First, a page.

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nickyp

So.... Nicky?

Pretty much all books, history, science, civil rights, anime, travel, or, you know, baby animals.

Herland

Herland - Charlotte Perkins Gilman, Ann J. Lane Fun, classic (1915) prediction of what an all-women world would look like. I especially liked the varied reactions of the three guys who drop in on this hidden land in the mountains where women have lived on their own for millennia. Luckily for the women, they've figured out how to spontaneously conceive, so can continue their line. By now all the women are related, everyone is family, and society is geared toward making things nice or better for their children's children.

"Have you no respect for the past? For what was thought and believed by your foremothers?"

"Why, no," she said. "Why should we? They are all gone. They knew less than we do. If we are not beyond them, we are unworthy of them--and unworthy of the children who must go beyond us."


The voice of the narrator helps this polemic go down easily. There are a lot of sweetly funny bits: when the guys try to take advantage of women who are in better shape and on home turf; how the manly man reacts to being led by middle aged women (when back home he doesn't even really notice them); and how they fall in what they describe as love.

We talk fine things about women, but in our hearts we know that they are very limited beings -- most of them. We honor them for their functional powers, even while we dishonor them by our use of it; we honor them for their carefully enforced virtue, even while we show by our own conduct how little we think of that virtue; we value them, sincerely, for the perverted maternal activities which make our wives the most comfortable of servants, bound to us for life with the wages wholly at our own decision, their whole business, outside of the temporary duties of such motherhood as they may achieve, to meet our needs in every way. Oh, we value them, all right, "in their place," which place is the home, where they perform that mixture of duties so ably described by Mrs. Josephine Dodge Daskam Bacon, in which the services of "a mistress" are carefully specified.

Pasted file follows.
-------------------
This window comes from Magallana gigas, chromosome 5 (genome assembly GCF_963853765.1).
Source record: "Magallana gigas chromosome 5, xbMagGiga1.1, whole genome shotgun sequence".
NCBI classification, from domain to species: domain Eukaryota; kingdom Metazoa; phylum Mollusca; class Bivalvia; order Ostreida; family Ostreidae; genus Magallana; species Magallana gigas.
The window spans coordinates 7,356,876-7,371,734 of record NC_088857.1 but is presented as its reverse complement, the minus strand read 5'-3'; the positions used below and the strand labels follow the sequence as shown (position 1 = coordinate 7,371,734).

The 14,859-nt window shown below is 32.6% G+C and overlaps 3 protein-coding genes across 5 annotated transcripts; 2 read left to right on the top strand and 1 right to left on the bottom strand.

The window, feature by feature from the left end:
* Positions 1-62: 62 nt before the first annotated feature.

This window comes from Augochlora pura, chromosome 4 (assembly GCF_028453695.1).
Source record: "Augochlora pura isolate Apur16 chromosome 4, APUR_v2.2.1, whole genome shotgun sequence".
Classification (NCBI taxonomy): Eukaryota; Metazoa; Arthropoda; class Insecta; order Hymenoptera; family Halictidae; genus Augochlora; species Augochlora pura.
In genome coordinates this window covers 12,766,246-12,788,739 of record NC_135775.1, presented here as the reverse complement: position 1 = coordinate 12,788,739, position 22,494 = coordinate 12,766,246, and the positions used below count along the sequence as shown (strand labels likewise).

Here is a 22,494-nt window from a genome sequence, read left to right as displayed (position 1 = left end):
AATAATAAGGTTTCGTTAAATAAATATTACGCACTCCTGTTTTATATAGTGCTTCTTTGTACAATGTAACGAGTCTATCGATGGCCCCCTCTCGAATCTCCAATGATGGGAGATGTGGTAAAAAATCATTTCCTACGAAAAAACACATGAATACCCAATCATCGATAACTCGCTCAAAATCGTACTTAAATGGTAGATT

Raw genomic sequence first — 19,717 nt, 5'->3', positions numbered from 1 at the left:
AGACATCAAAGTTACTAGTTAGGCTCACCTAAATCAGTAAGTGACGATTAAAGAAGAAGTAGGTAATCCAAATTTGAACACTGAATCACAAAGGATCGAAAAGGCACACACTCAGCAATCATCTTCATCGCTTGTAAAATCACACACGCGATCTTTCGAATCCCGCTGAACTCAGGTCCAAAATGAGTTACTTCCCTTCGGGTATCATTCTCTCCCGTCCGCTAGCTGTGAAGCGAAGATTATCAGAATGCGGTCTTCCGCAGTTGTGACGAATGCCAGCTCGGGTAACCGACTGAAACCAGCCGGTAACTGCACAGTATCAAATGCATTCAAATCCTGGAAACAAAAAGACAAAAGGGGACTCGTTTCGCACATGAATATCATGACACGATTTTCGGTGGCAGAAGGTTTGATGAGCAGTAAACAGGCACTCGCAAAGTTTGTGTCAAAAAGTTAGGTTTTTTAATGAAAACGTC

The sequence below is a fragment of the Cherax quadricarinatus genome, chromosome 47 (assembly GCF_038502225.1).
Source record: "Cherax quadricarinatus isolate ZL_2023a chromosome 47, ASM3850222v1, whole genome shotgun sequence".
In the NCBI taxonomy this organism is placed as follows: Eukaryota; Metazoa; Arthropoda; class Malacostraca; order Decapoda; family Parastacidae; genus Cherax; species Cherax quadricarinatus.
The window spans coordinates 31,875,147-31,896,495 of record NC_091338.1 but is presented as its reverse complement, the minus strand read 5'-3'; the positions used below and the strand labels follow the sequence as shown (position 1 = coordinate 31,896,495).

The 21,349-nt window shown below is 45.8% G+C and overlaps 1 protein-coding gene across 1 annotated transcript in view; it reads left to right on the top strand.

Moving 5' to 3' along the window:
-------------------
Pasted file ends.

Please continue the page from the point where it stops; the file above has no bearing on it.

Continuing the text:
I liked how much specific detail Gilman gives, contrasting what a closed society built on such values would look like day to day. By the end, I was sad that my society really hasn't advanced further since 1915, when this was written. I don't know that I would want to live in Herland, though: I suspect I would be judged not maternal enough and in need of re-education.

A fave passage:
...it was funny to watch Terry and Moadine. She was patient with him, and courteous, but it was like the patience and courtesy of some great man, say a skilled, experienced diplomat, with a schoolgirl. Her grave acquiescence with his most preposterous expression of feeling; her genial laughter, not only with, but, I often felt, at him -- though impeccably polite; her innocent questions, which almost invariably led him to say more than he intended -- Jeff and I found it all amusing to watch.

He never seemed to recognize that quiet background of superiority. When she dropped an argument he always thought he had silenced her; when she laughed he thought it tribute to his wit.